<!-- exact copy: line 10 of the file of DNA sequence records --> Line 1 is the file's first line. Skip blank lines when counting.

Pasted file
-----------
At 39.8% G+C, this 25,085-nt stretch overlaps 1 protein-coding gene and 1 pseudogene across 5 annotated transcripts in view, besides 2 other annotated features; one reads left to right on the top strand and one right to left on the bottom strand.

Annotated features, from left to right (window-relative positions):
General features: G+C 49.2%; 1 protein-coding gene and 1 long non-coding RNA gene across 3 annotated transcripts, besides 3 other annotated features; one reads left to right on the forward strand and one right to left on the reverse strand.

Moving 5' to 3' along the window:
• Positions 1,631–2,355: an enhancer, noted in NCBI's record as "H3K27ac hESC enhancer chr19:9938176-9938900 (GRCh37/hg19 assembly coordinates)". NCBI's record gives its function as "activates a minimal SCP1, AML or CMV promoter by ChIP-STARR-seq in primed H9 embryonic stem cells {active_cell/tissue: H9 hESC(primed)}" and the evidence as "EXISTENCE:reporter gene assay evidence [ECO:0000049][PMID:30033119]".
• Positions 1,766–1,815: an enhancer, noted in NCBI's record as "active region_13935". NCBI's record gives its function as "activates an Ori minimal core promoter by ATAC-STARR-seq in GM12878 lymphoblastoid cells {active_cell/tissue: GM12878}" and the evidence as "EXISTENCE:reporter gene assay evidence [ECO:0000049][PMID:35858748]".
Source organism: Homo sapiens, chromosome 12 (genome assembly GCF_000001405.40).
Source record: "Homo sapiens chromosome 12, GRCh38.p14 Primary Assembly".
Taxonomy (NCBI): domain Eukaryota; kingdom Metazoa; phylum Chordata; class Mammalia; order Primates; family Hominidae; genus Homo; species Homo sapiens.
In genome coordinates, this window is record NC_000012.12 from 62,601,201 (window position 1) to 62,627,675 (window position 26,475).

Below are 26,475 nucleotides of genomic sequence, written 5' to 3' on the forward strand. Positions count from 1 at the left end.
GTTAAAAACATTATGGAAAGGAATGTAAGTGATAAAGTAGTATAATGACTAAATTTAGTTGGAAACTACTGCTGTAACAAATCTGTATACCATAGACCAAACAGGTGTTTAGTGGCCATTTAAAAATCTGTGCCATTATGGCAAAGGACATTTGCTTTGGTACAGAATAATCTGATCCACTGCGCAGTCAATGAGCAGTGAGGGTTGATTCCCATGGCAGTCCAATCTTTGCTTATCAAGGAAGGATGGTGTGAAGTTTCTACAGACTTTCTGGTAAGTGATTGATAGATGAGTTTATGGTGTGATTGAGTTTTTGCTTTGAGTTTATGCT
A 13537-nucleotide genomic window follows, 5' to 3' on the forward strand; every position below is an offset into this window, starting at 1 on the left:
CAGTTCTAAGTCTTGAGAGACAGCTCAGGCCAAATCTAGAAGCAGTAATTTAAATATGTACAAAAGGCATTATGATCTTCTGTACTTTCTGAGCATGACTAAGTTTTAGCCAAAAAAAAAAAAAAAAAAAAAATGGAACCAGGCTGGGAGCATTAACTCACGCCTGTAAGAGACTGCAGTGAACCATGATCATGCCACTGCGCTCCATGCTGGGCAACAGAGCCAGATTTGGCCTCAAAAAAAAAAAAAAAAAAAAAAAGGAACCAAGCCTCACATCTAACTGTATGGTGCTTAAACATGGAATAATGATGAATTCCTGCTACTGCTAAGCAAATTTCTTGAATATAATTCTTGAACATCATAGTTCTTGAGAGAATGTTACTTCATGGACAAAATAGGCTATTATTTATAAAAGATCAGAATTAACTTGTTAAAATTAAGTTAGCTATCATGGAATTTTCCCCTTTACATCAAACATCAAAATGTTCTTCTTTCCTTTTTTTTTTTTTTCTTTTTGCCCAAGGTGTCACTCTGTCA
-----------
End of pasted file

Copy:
In genome coordinates, this window is record NC_000012.12 from 62,601,201 (window position 1) to 62,627,675 (window position 26,475).